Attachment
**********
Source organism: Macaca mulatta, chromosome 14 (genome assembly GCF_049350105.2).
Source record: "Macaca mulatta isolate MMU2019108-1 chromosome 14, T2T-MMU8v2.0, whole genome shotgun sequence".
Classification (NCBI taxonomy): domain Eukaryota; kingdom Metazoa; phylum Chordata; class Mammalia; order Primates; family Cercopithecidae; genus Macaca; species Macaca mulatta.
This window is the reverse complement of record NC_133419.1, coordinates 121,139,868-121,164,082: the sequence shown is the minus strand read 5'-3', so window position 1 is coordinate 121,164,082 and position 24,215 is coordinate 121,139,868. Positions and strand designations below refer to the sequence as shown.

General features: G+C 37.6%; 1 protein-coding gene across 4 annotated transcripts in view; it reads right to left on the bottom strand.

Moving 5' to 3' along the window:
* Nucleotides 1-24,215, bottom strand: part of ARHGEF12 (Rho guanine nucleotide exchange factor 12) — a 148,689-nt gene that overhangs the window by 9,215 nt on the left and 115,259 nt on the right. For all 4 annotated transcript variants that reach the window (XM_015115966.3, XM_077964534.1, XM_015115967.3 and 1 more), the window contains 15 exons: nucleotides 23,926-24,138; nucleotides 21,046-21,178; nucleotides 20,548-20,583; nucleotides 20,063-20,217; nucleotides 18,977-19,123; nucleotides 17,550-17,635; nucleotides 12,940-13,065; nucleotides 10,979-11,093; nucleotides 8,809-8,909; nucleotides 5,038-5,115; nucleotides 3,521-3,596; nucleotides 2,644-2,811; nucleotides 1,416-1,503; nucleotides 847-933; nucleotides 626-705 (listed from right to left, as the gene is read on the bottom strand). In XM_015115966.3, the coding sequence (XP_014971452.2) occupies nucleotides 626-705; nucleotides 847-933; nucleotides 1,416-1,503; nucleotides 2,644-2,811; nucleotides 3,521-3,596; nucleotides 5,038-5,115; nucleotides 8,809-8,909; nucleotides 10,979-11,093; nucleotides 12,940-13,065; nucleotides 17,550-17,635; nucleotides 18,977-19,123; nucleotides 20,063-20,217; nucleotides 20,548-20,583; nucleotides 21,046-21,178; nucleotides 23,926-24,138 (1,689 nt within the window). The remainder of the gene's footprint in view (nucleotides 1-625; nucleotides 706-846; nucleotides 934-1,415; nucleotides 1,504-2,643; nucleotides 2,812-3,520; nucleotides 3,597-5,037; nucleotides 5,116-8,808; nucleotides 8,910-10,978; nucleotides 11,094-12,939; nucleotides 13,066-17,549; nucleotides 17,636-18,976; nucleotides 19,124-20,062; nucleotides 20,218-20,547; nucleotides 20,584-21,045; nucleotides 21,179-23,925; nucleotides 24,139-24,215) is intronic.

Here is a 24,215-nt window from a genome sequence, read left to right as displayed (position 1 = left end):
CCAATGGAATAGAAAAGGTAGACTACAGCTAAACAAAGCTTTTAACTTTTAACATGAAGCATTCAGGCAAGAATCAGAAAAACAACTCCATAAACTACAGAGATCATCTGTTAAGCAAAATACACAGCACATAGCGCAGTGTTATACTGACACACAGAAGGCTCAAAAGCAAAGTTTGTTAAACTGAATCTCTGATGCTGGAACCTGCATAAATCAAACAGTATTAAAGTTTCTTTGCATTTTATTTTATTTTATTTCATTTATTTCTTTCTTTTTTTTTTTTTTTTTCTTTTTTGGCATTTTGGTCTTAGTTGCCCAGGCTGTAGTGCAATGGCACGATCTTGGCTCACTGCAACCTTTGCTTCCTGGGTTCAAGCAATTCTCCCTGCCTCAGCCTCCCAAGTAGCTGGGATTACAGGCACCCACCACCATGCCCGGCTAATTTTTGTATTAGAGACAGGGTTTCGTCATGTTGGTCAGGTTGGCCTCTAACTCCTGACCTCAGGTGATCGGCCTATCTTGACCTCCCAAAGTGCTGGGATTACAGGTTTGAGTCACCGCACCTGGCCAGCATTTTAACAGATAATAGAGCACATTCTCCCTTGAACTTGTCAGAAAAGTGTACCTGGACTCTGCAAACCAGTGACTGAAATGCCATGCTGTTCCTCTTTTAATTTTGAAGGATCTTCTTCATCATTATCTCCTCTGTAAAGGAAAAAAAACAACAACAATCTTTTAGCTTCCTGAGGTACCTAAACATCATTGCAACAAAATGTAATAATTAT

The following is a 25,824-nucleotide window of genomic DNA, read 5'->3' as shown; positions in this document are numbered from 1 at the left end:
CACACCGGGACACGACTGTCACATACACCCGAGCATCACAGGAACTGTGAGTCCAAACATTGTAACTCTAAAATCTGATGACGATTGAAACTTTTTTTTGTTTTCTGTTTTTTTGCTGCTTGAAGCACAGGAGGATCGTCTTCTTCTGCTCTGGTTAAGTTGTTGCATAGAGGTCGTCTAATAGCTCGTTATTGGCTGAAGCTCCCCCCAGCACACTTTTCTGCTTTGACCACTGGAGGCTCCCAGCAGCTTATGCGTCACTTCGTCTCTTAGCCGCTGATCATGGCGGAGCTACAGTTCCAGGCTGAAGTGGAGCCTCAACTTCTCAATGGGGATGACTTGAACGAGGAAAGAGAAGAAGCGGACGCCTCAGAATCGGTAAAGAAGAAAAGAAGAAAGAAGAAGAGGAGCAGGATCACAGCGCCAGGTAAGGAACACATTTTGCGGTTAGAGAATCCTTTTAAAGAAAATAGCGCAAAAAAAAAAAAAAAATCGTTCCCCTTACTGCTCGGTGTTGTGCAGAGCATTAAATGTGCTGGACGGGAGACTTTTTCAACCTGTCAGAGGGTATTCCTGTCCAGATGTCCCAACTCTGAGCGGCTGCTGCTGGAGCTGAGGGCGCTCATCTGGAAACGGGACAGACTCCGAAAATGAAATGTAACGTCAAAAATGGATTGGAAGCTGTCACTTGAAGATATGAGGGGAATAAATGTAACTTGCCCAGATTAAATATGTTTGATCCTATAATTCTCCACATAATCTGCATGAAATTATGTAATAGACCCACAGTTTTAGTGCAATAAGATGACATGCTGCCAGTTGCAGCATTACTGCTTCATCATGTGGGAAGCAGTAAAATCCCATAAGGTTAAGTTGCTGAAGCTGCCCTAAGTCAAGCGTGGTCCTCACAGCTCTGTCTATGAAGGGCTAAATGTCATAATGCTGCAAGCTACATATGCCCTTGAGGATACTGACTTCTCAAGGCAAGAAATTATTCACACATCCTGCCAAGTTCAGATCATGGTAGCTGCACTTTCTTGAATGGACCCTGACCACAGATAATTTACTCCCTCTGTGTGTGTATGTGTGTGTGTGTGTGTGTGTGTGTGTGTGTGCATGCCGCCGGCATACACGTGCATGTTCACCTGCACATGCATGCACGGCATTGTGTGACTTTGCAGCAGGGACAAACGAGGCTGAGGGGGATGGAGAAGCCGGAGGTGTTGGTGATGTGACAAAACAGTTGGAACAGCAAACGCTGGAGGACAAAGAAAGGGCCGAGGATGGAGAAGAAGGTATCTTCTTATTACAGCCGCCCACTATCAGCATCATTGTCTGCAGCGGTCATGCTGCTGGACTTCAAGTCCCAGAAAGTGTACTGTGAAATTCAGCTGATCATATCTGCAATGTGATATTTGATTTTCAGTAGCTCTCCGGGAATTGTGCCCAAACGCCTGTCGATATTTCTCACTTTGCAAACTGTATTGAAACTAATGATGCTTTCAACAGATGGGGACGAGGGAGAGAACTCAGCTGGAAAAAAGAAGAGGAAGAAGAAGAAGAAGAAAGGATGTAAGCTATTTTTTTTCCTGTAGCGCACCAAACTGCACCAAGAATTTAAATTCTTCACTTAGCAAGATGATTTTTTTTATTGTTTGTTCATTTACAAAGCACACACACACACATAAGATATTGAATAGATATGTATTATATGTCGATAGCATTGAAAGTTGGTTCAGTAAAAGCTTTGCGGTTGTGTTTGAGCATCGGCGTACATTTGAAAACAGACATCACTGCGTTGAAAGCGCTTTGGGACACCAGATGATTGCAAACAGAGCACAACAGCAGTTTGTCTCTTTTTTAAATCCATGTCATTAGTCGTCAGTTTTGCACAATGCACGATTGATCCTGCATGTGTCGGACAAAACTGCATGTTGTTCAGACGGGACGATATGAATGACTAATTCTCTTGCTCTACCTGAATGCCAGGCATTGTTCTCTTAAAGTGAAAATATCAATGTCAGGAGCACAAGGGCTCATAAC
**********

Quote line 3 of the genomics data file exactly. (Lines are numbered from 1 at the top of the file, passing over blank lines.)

Classification (NCBI taxonomy): domain Eukaryota; kingdom Metazoa; phylum Chordata; class Mammalia; order Primates; family Cercopithecidae; genus Macaca; species Macaca mulatta.